Taboo No More? Abortion in South Korea

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Taboo No More? Abortion in South Korea
Responding to a public petition, the Moon administration will take a close look at the current abortion ban.

By Clint Work
December 09, 2017

In August, the Moon administration announced it would publicly respond to any petition posted to the Blue House website that received more than 200,000 signatures. On September 30, a petition emerged calling for the decriminalization of abortion and legalization of abortion pills, based on a woman’s right to her own body. By late October, the petition surpassed the threshold required for public comment, and (as of this writing) has received a total of 235,372 signatures. In a video posted November 26, Blue House Secretary for Civil Affairs Cho Kuk offered the government’s response.

Cho said the government would conduct a fact-finding study next year to accurately determine the status of abortion in South Korea, gather public opinion data on the issue, and examine the reasons behind the criminal ban on the practice. The last such study, conducted by the Ministry of Health and Welfare, occurred in 2010. Although previously carried out at five-year intervals, the funds apparently were unavailable in 2015 under the administration of Park Geun-hye.

Continued at source: https://thediplomat.com/2017/12/taboo-no-more-abortion-in-south-korea/

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South Korea: Time for reality check on abortion

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[Feature] Time for reality check on abortion
By Jo He-rim
Dec 3, 2017

It is a cliche in Korean soap operas for the vicious and disapproving mother of the male lead to pressure the female lead to “remove” the baby she’s expecting. She soon disappears, struggles through life as a single mom, and later by chance reunites with the man who, after finding out she didn’t give up the baby despite stigma and obstacles, falls back in love with her.

All of this is as if abortion were a valid option for women in South Korea.

But, under the anti-abortion law introduced in 1953, the termination of pregnancy is only permissible when the mother faces serious health risks or in cases of rape, incest or hereditary disorders. Even in those cases, abortion is prohibited after the first 24 weeks of pregnancy.

Continued at source: http://www.koreaherald.com/view.php?ud=20171203000239

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South Korea Kicks Issue of Abortion Down the Road

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South Korea Kicks Issue of Abortion Down the Road
Government Claims Research Needed, So Women’s Rights Must Wait

November 28, 2017
Heather Barr, Senior Researcher, Women's Rights Division heatherbarr1

A woman holds a sign at a pro-choice rally at the Cheonggye Plaza in Seoul on August 31, 2010. © 2010 Left 21
Women in South Korea are demanding an immediate end to the country’s restrictive anti-abortion laws, but so far the government isn’t listening. President Moon Jae-In pledged in August his government would publicly respond to any petition posted to the government’s website that received more than 200,000 signatures within one month. In late October, a petition calling for legalization of abortion passed that threshold.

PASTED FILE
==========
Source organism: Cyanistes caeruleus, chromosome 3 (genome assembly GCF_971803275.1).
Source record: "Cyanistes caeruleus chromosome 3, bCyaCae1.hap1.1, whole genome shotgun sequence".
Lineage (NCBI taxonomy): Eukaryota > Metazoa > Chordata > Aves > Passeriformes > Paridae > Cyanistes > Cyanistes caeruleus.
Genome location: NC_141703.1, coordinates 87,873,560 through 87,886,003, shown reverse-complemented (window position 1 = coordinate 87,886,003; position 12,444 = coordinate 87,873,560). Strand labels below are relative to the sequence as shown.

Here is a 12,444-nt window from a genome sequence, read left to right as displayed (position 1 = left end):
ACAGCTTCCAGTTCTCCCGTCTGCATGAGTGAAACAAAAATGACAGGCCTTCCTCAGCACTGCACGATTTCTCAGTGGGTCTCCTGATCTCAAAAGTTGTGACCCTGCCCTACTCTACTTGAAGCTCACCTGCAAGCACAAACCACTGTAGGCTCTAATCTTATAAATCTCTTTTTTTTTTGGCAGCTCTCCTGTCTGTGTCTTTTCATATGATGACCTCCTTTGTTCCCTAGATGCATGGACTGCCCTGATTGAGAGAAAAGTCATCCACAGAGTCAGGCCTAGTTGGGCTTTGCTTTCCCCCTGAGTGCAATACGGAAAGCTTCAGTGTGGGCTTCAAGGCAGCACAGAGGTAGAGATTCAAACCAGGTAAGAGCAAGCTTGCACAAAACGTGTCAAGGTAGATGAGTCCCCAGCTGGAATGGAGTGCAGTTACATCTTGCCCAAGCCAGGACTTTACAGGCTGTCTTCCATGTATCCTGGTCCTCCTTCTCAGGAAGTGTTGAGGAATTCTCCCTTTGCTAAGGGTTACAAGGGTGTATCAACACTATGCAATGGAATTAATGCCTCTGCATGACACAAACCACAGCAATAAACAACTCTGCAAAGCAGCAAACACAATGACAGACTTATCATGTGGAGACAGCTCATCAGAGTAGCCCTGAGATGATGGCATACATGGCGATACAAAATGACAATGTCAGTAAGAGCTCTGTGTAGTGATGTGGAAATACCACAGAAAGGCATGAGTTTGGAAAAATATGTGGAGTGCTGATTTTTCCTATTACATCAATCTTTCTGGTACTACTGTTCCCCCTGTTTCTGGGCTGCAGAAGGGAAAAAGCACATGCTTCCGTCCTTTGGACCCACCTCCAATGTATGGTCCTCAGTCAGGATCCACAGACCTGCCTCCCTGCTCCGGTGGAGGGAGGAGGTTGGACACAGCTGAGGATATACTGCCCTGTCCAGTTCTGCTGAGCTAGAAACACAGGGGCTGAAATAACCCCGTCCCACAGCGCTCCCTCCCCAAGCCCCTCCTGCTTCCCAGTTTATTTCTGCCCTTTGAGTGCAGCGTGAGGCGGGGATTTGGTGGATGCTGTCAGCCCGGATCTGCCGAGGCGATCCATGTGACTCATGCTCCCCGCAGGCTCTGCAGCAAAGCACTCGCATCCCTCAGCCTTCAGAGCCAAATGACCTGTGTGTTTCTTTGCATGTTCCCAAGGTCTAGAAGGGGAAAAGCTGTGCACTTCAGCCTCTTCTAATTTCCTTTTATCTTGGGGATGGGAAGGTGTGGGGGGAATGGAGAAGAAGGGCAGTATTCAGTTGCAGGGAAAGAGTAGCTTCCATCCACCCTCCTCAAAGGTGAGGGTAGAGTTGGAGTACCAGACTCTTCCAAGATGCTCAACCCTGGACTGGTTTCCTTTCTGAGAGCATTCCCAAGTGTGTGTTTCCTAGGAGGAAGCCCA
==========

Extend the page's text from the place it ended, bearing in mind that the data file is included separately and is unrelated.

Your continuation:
On November 26, the government responded by buying time.

Continued at source: https://www.hrw.org/news/2017/11/28/south-korea-kicks-issue-abortion-down-road

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S. Korean gov’t promises to engage actively in debate on abortion

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S. Korean gov't promises to engage actively in debate on abortion
By Yonhap

Published : Nov 26, 2017

South Korea's government on Sunday promised to give more active consideration to growing public demand to permit artificial abortion.

The presidential office released its position toward a petition, posted on its homepage, whose signatories exceeded 200,000 in late October.

Cho Kuk, the senior presidential secretary for civil affairs, said the government will resume a survey on abortion next year and will make efforts to promote public debate to resolve the dispute.

Continued at source: http://nwww.koreaherald.com/view.php?ud=20171126000264

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South Korea May Overturn Longstanding Abortion Ban

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South Korea May Overturn Longstanding Abortion Ban
Grace Carr
11/26/2017

South Korea has long prohibited women from having abortions, but the government may repeal the ban and announced Sunday that it will begin a thorough review of the nation’s abortion policies.

The Sunday announcement from the president’s office comes in response to a petition from a group of South Koreans calling on President Moon Jae-in to amend the law and allow abortions, according to The Economist. “Unwanted pregnancy is a tragedy for all, including the woman, the unborn child and the country,” the petition reads, asking the government to approve the mifepristone abortion pill, which is available in other countries like the United States.